FWIW, a truth in roots-oriented music (and maybe most western music, for all I know!), is that the chord-based melody tones most often occur on the stronger beats (for example 1 & 3, or maybe 1 2 3 4) while the non-chord passing tones tend to occur on weaker or back beats (like 2 & 4, or + + + +). Sure there are exceptions, but if there's a 50/50 chance of putting the chord tone on the strong beat, then there's maybe a 50% chance of it sounding musical.
    +1

    Good point. Western Music is historically tonic music.

    Tonic = (1) Key is important, (2) chord tones are important, (3) diatonic harmony is important. Sure, there are plenty of exceptions you can find, and they tend to prove the rule.

    From a practical standpoint, leaving the intricacies of music theory, knowing the I-IV-V chords of the common keys you play, and where the chord tones are, will go a long, long way in your playing. Adding the ii & vi chords and understanding the V7 will take you even further. And from there, the sky is the limit as to where you want to go next.
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    Default Re: Major chord arpeggios

    The tones in an arpeggio are your strongest start and end points for phrases. They also provide good coordinates for understanding the organization of the fret board.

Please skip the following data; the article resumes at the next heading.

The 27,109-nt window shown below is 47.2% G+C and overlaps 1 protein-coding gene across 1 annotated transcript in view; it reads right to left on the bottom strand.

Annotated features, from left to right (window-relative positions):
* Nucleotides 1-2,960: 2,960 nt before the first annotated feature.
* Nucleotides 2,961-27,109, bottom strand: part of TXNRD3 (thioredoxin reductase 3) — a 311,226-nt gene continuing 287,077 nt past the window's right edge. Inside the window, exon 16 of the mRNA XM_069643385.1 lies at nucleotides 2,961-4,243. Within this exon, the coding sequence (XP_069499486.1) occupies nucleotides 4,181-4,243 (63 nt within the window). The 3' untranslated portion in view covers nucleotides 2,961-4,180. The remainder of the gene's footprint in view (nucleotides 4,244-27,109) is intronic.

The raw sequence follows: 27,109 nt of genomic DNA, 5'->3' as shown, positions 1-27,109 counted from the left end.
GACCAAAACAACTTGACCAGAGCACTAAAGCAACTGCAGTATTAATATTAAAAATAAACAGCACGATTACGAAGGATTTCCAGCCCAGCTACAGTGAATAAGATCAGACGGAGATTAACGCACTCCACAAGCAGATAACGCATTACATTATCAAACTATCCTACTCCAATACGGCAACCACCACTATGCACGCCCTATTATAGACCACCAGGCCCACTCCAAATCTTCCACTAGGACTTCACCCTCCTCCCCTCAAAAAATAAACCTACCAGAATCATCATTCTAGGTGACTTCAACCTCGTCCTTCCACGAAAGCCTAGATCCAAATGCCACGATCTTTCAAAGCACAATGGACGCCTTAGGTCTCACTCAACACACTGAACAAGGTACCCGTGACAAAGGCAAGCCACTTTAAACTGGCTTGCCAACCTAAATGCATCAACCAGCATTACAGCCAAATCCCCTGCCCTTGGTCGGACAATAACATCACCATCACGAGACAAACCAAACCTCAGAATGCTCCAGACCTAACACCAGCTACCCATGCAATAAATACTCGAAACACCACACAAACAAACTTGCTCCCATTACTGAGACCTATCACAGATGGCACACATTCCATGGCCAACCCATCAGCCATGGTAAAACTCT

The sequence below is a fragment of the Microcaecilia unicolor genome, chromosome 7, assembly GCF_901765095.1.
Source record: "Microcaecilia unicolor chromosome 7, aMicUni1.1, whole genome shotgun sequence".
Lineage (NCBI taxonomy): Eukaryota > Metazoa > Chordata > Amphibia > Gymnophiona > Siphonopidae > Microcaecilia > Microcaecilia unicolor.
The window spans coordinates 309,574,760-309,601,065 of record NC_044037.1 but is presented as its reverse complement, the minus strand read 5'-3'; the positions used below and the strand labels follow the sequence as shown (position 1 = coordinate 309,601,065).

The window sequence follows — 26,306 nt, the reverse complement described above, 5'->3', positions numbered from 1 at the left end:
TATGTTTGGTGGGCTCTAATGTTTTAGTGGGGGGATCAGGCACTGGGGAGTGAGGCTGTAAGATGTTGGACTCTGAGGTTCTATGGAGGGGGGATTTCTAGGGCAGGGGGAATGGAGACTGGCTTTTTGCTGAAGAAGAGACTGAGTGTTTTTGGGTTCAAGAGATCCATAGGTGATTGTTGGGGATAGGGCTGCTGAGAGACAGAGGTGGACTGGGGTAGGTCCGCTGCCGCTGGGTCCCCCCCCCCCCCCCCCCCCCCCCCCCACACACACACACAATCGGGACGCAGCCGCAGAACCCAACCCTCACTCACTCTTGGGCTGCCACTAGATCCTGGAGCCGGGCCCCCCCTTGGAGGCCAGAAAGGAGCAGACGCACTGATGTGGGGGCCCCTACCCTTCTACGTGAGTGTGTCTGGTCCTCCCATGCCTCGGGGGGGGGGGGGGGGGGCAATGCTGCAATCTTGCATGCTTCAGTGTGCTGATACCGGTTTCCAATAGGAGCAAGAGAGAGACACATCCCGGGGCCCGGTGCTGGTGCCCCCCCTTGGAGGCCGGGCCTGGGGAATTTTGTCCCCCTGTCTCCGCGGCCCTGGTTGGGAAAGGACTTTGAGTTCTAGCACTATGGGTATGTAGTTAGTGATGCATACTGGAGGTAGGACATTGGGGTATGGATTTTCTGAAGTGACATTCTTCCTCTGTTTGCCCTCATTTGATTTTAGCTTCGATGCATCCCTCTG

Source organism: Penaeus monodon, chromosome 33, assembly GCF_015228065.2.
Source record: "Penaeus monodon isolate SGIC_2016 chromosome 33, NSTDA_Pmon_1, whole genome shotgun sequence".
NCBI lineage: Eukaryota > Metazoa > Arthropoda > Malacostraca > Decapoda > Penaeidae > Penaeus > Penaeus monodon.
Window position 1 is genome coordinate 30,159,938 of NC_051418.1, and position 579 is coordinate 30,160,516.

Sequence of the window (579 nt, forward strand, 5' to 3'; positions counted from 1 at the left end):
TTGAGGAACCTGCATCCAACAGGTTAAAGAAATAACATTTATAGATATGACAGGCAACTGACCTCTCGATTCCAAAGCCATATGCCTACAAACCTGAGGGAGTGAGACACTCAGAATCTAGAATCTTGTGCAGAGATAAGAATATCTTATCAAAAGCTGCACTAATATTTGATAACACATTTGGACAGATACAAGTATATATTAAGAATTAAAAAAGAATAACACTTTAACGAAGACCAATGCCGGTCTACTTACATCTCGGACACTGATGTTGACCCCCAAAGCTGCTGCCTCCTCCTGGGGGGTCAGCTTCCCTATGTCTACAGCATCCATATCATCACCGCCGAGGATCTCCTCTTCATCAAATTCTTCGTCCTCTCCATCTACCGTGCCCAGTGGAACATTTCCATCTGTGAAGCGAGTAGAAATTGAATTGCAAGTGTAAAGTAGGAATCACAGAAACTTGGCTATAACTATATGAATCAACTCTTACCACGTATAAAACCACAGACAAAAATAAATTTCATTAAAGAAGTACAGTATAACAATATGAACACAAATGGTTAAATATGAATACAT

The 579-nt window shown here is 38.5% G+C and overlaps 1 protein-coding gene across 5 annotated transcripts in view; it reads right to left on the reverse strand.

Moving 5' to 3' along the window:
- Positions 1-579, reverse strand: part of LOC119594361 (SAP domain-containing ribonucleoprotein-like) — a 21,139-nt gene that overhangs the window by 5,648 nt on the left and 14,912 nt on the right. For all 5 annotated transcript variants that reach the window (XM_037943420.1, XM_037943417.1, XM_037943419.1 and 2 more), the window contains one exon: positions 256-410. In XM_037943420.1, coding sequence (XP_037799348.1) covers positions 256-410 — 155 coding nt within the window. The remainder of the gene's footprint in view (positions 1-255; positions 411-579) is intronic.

The more different ways you use information you are trying to master, the better you will learn it. Leaving out some scale tones is a different way to use a scale.

    That said, some people learn beautiful phrasing and how to get around the fretboard without ever practicing arpeggios.

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    Default Re: Major chord arpeggios

    These are great perspectives. The responses demonstrate what a wonderful resource this forum offers. If I analyze what I've been doing so far, I'd describe it as learning scales and modes from books and charts and then choosing phrasing and finding chord tones mostly by ear when I solo. Now I'm excited to learn the arpeggios because 1) it seems like a more bite-sized way to master the addresses of the notes on the fretboard and 2) it can help develop a different (maybe more thought-out?) way to build a solo. That's the whole reason I started looking at the theory course to begin with. So, thanks again!

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    Default Re: Major chord arpeggios

    This is actually a very cool discussion

    I always think of scales as melodic

    I think of arpeggios as harmonic - harmonize with chord progressions or with the melody line, or under the melody line.

    An arpeggio is the 1 3 5 and sometime 7 of a scale played in sequence as opposed to a chord where all 3 or 4 tones are played simultaneously.

    It seems so simple of a distinction, yet the presence of either has a profound effect on the music, the absence of using either can have equal effect as well.

    I think one important thing about scales and arpeggios is they are generally played in order either ascending or descending.

    As opposed to a melody or phrase, which usually fits within a scale, but does not necessarily follow the scale tonal order.